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Thread: certificate of compliance again...

  1. #1
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    certificate of compliance again...

    i had an interest enquiry today...

    i was called out to a factory today and asked to verify if the COC issued for the entire factory was valid...now here the joke it is one yellow form.

    all the earth readings 0.1 ohm
    voltage reading 380 volts
    insulation resistance infinity

    i wish i could post it on this site for all to see but unfortunalty it could pose a risk to the factory concerned.

    the factory consists of
    a transfomer
    main DB
    a whole lot of sub DBs
    classified areas
    to to mention a few things

    i had a look at it and replied no its not worth the paper it is written on...so the next question asked by the customer...

    the custome wants to know what will happen if the DOL arrives to do an inspection?

    What happens if there is a fire in the building?

    What if someone is electricuted on site?

    who will be resposible for cost of repairs who will be liable... if there is an equiry and they find the COC invalid?

    and what if the master elctrician who filled out the COC and signed it...is found guilty but doesnt have insurance liability insurance...or would the insurance even pay out if he is found guilty of negligence?

  2. #2
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    i ask everyone out there..

    who knows what an electrical certificate of compliance looks like?

    you should you know what it looks like...you should have it stored away with all your important document...like ID...passports etc...not inthe deeds office.

    Anyone know what colour it is suppose to be and how many pages it consists of?

    ok so you know what colour it is...is it filled in correctly?

    do you know what part of your electrical installation it covers?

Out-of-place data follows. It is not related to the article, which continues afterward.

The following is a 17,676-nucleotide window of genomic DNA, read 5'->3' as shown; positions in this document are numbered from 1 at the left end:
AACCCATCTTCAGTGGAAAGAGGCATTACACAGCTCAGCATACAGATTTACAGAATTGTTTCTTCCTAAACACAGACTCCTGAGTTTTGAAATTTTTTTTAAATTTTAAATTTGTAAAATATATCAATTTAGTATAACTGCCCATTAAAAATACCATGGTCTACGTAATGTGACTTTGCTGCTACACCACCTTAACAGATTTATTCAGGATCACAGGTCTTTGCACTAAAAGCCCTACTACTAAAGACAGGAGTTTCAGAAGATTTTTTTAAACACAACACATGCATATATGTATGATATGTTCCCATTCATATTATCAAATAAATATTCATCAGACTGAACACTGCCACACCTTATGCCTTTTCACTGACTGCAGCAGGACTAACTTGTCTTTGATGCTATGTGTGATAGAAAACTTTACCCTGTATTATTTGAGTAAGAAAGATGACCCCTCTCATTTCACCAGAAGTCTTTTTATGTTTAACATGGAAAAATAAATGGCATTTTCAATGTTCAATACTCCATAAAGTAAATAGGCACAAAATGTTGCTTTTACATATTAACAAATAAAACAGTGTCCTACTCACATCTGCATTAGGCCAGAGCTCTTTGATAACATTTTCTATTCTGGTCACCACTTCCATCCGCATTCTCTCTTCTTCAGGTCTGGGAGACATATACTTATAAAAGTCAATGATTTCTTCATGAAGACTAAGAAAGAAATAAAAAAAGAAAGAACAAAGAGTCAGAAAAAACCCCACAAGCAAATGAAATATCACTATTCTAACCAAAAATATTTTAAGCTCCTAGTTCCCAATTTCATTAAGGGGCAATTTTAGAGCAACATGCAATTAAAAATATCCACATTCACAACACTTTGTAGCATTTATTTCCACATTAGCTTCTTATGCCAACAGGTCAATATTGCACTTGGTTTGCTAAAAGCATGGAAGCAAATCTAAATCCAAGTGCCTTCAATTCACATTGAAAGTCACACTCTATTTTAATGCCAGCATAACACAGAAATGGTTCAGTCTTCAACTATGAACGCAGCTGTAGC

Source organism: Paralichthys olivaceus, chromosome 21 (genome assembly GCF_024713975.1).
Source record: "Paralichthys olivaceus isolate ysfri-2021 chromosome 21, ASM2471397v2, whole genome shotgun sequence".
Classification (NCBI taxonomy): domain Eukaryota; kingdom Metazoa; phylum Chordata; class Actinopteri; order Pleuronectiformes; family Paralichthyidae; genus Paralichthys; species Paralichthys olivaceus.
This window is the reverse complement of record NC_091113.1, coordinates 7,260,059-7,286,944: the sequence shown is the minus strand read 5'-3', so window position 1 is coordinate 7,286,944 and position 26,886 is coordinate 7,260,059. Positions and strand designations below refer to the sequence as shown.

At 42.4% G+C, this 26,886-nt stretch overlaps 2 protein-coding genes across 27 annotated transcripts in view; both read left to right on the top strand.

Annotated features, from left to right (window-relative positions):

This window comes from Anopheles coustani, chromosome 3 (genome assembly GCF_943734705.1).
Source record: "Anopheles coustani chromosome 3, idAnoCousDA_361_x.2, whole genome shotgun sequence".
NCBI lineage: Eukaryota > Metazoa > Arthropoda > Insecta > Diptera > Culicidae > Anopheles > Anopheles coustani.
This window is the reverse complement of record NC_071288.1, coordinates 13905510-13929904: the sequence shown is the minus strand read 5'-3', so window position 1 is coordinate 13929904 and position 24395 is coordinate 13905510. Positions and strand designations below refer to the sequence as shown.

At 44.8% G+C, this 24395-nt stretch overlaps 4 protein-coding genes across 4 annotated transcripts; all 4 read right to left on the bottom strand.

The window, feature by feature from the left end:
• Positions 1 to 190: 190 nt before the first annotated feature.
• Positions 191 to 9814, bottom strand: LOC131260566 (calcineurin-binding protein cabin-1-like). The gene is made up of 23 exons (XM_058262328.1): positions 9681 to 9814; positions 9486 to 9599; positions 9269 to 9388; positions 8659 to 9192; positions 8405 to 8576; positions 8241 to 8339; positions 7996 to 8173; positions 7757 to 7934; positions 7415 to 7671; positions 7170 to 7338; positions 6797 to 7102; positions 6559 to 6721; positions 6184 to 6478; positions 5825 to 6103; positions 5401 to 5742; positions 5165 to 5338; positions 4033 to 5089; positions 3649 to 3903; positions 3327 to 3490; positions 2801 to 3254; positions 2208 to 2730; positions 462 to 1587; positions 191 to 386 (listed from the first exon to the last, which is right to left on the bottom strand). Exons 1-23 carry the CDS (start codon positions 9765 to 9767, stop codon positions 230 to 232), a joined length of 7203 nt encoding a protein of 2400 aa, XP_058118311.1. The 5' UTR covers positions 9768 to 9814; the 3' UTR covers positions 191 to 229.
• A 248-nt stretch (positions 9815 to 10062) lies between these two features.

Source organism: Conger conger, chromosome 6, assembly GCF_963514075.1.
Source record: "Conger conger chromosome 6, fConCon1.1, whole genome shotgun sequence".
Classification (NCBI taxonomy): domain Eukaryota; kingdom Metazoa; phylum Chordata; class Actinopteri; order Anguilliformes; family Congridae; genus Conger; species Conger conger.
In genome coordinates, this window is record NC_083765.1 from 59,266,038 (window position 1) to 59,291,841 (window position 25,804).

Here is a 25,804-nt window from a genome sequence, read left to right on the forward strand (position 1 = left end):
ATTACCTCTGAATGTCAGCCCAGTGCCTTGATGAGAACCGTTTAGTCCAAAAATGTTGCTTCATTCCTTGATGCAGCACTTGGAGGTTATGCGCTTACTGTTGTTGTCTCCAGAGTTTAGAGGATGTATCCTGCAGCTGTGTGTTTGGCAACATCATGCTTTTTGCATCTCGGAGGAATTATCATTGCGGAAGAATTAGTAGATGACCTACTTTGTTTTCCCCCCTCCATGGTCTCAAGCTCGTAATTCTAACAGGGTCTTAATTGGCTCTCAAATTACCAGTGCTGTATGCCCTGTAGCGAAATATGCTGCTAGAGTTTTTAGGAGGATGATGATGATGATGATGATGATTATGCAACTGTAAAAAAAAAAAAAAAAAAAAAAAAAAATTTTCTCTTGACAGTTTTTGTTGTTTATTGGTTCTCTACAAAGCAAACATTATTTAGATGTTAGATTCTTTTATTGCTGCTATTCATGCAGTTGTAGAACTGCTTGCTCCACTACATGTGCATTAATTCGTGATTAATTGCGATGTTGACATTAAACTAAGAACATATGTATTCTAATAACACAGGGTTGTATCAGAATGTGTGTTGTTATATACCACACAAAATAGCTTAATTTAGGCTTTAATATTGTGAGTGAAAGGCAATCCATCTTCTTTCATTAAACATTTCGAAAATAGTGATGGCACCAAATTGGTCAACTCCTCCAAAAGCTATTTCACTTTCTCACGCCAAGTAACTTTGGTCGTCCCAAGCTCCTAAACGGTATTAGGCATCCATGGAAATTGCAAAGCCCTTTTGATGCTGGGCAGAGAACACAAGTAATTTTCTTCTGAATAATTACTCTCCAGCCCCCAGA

does it cover your house or just part of it?

    some people have as many as 10 COCs for there house...why...because they had the original house certified then had and additional plug installed so the electrician would have done a COC for the new plug installed...

    then they had and A/C unit installed so they had to get the Aircon guy to issue a coc for electrical connection....(not if it is plugged into a socket outlet)

    then they had a swimming pool installed and had to get a coc for the pool DB to be installed and connected.

    then they had electric gates installed and had to get a coc for the 230 volt power supply to the gate.

    then they had the kitchen redone...so all the new power points had to be tested and a COC issued

    you get where i am going with this...

    all i am saying is if you have a coc make sure it is actually valid...i would hate to read a story about a persons kitchen for example burning down and the insurance find that the coc is not valid or is fraudulant and they decide not to pay...you know what they like if your tyre on your vehicle is smooth be it your fault or not they dont pay out...

    and a message to the department of labour...get off your backside and educate the public about COCs and stop trying to palm all the responsiblily off onto private contractors....the AIA dont have the manpower or the financial abilty to take on such a huge resposiblilty....if the the department of labour cant handle the responsibility scrap the COC until they can.

    the rules need to be laid out in a manner that everyone understands and dont have 2 meanings...

  3. #3
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    and there should be different cocs for domestic...commercial and industrial...